* complementary to his daily job, started making his first experimental short films : in 1966 directed 'Train', about the last steam trains at Waterloo Station and 'Tree', a homage to the embattled tree growing in concrete outside the Royal Festival Hall and in the 70's 'Verticle Features Remake', an examination of  arithmetical editing structures and a journey through the maps of a fictitious country called 'A Walk Through H'.

* made ' The Draughtman's Contract' in 1982,
'A Zed and Two Noughts' in '85,
'The Belly of an Architect' in '87,
'Drowning by Numbers' in '88 and his most successful and controversial film, 'The Cook, the Thief, His Wife and Her Lover' in '89 with a role for an old fellow student and musician Ian Dury :

* in 1989, collaborated with artist Tom Phillips on a tv serial, 'A TV Dante' :
and made 'Prosperos Books' in '91 :

* in the early 1990's, added ten opera libretti his 'Death of a Composer' series dealing with the commonalities of the deaths of 10 composers, some fictitious, but including Anton Webern and John Lennon and said :

* made 'Rembrant's J'Accuse' in 2008 :

* said in 1987 :
' If my films didn't entertain they would have failed right from the beginning. I make the greatest effort to be entertaining in every area : in the discovery of images, in the composition of the picture, in the fleshing out the character in form and content, in the utilizing of music, in the work on the sound track.'

Thursday, 3 April 2014

Britain is no country for and says "Goodbye" to an old human rights activist called Peter Ashman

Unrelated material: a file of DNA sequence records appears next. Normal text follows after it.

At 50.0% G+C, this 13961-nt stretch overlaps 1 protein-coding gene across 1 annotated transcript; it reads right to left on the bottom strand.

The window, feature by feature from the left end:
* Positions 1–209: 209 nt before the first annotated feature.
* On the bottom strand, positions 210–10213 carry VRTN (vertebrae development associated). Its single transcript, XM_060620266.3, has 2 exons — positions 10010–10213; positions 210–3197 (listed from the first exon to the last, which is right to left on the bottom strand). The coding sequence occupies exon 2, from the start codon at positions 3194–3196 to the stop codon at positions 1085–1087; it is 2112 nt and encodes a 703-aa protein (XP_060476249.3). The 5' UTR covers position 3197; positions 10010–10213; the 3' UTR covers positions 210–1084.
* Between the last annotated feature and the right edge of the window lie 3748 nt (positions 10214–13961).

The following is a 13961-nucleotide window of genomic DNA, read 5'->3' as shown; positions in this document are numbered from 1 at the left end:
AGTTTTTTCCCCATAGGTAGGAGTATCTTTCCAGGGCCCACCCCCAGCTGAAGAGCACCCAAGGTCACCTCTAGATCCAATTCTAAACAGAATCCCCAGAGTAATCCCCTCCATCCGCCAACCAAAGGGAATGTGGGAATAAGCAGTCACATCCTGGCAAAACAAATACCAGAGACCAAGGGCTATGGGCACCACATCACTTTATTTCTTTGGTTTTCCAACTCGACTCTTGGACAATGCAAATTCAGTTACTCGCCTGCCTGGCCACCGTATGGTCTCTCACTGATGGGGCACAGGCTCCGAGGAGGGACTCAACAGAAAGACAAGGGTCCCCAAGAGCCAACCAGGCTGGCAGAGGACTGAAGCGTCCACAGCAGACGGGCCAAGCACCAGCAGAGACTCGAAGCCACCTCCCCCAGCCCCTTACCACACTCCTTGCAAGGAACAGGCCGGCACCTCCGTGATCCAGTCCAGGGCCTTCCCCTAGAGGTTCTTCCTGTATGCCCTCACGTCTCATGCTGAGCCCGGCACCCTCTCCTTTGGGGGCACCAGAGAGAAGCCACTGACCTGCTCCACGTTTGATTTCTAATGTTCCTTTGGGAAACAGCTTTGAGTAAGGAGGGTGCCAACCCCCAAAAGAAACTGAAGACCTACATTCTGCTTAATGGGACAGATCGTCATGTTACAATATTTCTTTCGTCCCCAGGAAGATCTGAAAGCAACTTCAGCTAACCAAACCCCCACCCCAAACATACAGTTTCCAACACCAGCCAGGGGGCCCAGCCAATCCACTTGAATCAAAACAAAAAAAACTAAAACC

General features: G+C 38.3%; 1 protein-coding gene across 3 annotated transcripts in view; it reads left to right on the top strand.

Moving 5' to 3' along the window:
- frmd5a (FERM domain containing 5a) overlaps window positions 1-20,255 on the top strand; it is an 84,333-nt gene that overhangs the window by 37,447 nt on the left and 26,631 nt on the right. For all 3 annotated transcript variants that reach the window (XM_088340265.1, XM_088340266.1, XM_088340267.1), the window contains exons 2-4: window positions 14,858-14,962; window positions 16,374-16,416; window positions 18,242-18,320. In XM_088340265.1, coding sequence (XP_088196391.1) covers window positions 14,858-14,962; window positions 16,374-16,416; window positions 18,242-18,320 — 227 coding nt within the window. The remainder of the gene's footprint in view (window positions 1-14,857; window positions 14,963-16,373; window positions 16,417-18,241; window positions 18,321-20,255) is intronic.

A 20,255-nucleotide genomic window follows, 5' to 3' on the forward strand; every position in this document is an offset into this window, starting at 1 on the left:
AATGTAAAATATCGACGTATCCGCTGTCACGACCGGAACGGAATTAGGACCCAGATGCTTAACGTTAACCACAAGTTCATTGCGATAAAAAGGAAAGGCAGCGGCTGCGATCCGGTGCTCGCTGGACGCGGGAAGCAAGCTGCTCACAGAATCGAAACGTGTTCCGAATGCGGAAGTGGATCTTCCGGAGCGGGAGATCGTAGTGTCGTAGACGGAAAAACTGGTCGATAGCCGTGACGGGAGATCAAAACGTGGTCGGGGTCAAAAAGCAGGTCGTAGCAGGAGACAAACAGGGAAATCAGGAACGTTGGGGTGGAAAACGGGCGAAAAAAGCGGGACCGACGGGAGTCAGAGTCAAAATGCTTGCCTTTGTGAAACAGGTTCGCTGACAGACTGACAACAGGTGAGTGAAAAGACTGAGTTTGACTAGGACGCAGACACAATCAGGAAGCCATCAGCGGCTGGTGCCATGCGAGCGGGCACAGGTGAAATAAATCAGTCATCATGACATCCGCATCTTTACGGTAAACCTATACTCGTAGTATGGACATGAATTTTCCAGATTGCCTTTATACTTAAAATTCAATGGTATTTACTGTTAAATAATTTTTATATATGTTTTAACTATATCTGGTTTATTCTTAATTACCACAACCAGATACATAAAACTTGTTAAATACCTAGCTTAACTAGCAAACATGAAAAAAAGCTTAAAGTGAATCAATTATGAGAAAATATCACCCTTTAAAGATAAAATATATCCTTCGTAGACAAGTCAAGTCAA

Peter Ashman, human rights lawyer and activistPeter died from the effects of pancreatic cancer on February 21st. He was 63 years old and doubtless would have continued to fight for human rights if his life had not been cut short by the disease.
What you possibly didn't know about Peter, that he :

* born in St Albans, Hertfordshire and had a peripatetic childhood as his father pursued a career as an airlines radio operator and Iraq, Libya, Lebanon.

* back in England, lived in Westcliff-on-Sea in Essex and attended Southend High School for Boys in the 1960s and then in the early 70s studied law at King's College, the University of  London and after coming out, took his first steps into the world of gay rights activism, becoming involved with the newly formed 'London Gay Liberation Front'.

* after his bar finals, worked in a commercial law practice, found the work boring and in 1977, at the age of 26, became and for the next 15 years worked as the Legal Officer of 'Justice', the British section of the 'International Commission of Jurists', drafted dozens of influential working party reports for its members and briefed politicians about human rights long before they carried the weight that they do now.

* in 1977 joined the 'Campaign for Homosexual Equality', the leading lesbian and gay advocacy organisation which in its founding press release affirmed the then novel idea that 'freedom from discrimination on the grounds of a person’s sexual orientation is a fundamental human right'.

* co-founded the 'Campaign's Law Reform Committee' and played a leading role throughout the 12 years of its existence and at the 1978 conference co-organised a meeting of activists from 14 countries to set up an international gay rights organisation and took charge of and infused a sub-group, which became the 'International Lesbian, Gay, Bisexual, Trans and Intersex Association', with its human rights ethos and objectives.

* working with the Association over the next 25 years achieved for sexual orientation the :
- removal of  'homosexuality' from the World Health Organisation 'Classification of Diseases'.
- prohibition of discrimination under the European Convention on Human Rights.
- prevention of discrimination in employment under European law.